ECB to cut rates sharply

November 5, 2008
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, SYDNEY, November  5 – The global financial crisis will cut Australia\’s economic growth, slash billions of dollars off the budget surplus and increase unemployment, the government said Wednesday.

Forecast gross domestic product growth for this financial year has been cut to 2.0 percent from 2.75 percent, the government said in its mid-year economic and fiscal outlook report.

The 2009/10 GDP growth forecast has also been revised downwards — to 2.25 percent from 3.0 percent.

The surplus of 21.7 billion dollars (15.2 billion US) forecast in the May budget for the current year has been slashed to just 5.4 billion dollars.

"The global financial crisis has smashed a 40-billion-dollar hole in the budget," Treasurer Wayne Swan told a news conference.

The government expects the fall-out from the global downturn to result in a dramatic drop in tax receipts over the next four years.

The impact is also expected to cut the 2009/10 budget surplus from an earlier forecast of 19.7 billion dollars to just 3.6 billion.

And the unemployment rate is expected to rise to 5.0 percent by June next year, from a previous forecast of 4.75 percent, and to 5.75 percent by June 2010.

"There\’s no point in trying to sugar-coat these figures," Swan said, warning there could be more bad news ahead if global conditions deteriorated further.

But Swan insisted Australia compared favourably to other nations that were already in recession, noting that the government was still forecasting modest growth and modest surpluses.

"While Australia is clearly not immune from the effects of the global financial crisis and the global downturn, we are better placed than most other countries to withstand the fallout," he said.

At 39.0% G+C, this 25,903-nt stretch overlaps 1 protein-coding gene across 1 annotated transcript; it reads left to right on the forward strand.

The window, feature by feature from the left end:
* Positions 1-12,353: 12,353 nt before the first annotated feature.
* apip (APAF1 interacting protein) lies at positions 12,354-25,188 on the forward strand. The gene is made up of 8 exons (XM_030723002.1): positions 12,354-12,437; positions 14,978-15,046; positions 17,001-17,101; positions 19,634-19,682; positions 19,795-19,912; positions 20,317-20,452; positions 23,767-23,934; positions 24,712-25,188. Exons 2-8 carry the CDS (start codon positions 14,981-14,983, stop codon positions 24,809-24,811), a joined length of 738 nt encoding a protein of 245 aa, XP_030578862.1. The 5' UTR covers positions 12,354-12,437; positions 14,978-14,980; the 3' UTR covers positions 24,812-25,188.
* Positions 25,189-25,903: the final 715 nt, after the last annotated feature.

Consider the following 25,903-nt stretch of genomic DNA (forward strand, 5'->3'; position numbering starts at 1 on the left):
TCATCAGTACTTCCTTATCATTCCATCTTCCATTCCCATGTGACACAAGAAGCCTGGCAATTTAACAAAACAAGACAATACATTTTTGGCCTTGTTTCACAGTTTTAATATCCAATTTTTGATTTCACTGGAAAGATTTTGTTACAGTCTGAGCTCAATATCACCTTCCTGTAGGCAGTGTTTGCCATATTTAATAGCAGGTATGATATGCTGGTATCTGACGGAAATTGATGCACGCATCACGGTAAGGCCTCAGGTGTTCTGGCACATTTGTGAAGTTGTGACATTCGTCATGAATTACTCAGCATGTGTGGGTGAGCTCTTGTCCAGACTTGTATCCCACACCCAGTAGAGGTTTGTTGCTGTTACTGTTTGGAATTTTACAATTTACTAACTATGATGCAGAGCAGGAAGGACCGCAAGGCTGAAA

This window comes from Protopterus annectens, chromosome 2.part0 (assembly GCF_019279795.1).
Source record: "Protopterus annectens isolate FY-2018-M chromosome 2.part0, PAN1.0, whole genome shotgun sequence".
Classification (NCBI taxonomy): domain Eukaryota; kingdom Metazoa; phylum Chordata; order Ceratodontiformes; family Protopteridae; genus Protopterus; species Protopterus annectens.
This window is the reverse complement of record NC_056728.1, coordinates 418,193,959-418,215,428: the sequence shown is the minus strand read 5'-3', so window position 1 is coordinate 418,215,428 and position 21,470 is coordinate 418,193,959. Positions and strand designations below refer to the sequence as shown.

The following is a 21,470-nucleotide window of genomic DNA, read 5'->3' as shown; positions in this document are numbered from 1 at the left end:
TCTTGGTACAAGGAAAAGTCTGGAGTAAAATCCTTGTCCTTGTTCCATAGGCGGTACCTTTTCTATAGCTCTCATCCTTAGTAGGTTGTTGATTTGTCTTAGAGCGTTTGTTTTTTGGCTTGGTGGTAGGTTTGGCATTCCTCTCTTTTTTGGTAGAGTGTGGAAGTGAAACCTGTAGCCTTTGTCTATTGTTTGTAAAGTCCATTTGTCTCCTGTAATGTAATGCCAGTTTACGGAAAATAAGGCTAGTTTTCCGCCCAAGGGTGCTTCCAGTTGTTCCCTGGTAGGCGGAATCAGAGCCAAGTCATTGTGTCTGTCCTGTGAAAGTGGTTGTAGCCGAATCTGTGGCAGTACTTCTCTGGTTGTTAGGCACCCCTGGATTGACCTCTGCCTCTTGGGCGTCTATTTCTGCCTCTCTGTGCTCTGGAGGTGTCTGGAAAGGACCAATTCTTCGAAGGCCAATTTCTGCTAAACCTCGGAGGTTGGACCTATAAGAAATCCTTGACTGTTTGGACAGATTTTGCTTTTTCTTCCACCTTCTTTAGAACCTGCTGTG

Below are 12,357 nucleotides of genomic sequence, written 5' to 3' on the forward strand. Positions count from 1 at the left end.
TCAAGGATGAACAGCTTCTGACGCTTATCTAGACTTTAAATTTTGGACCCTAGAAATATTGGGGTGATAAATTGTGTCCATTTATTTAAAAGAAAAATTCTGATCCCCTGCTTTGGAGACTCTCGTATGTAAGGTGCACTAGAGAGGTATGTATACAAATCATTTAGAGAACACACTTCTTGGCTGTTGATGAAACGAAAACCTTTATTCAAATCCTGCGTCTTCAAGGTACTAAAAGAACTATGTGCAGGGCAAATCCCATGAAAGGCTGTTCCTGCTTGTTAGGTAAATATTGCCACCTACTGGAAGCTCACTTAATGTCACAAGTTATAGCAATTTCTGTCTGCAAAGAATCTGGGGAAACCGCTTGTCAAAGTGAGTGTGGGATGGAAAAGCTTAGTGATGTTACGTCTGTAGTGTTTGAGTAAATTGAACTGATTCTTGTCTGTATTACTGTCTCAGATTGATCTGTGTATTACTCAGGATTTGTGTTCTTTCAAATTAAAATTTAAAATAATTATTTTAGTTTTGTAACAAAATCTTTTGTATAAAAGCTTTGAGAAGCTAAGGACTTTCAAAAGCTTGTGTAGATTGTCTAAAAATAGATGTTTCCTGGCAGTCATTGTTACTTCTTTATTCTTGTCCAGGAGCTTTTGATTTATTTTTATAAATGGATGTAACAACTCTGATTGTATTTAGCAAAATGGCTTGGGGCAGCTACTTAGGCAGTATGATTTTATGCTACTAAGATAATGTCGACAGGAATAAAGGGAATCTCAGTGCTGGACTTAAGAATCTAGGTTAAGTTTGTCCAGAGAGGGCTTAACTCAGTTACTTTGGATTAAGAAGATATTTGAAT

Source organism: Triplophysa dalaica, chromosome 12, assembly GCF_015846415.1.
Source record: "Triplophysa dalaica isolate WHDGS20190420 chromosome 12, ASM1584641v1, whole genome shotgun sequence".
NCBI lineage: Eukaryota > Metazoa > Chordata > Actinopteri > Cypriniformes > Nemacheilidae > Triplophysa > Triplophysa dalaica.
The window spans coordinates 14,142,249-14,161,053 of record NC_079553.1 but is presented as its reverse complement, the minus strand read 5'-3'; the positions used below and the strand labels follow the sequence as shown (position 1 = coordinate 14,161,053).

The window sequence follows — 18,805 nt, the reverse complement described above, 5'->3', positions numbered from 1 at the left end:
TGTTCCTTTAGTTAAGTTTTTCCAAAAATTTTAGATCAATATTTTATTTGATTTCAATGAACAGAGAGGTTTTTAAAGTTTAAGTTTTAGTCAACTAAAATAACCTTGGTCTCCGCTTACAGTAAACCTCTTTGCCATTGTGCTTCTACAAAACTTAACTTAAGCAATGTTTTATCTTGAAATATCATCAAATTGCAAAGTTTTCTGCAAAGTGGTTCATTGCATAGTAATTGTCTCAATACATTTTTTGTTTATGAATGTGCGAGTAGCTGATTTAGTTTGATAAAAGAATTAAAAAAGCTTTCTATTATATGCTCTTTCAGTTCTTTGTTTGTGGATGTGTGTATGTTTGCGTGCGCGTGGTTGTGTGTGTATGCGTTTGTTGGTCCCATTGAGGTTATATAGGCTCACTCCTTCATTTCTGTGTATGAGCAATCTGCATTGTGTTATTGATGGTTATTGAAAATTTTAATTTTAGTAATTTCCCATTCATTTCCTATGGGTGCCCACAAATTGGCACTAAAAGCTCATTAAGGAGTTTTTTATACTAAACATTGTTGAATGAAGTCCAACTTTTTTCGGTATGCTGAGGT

However, some analysts saw the government\’s revised figures as overly optimistic as hopes fade that the country will be relatively unscathed by the turmoil because of its strong commodity exports to China.

ANZ senior economist Katie Dean said the government seemed to have taken a conservative approach in downgrading the terms of trade outlook for 2008-09.

"It does mean their nominal GDP forecasts haven\’t been downgraded to the extent to which probably other forecasters have," she said, adding it will be "quite a challenge" for the forecast budget surplus to be met.

A major hurdle would be the bulk ore negotiations between Australian miners and their Asian customers in coming months, analysts told Dow Jones Newswires.

The global slowdown and stockpiling by Chinese steelmakers is expected to mean sharply lower prices for iron ore next year, cutting the government\’s corporate tax receipts.

"The contract negotiations are under way but at this stage the indications don\’t look good for export prices next year," said ABN AMRO chief economist Kieran Davies.

Despite slower growth, the consumer price index is forecast to rise at a slightly faster pace of 3.5 percent in the second quarter of 2009 from a year earlier, up from a May budget forecast of 3.25 percent.

The government\’s revised figures were described as "worrying" by the Australian Industry Group, which represents 10,000 employers across the country.

"Clearly the government\’s capacity to make investments with long-term paybacks is going to be more restricted while the need to shore-up growth and employment in the short term will demand a lot of resources and executive attention," chief executive Heather Ridout said in a statement.

The Australian Chamber of Commerce and Industry said it was "particularly concerned about the outlook for business investment and the consequent impact on employment during 2009."

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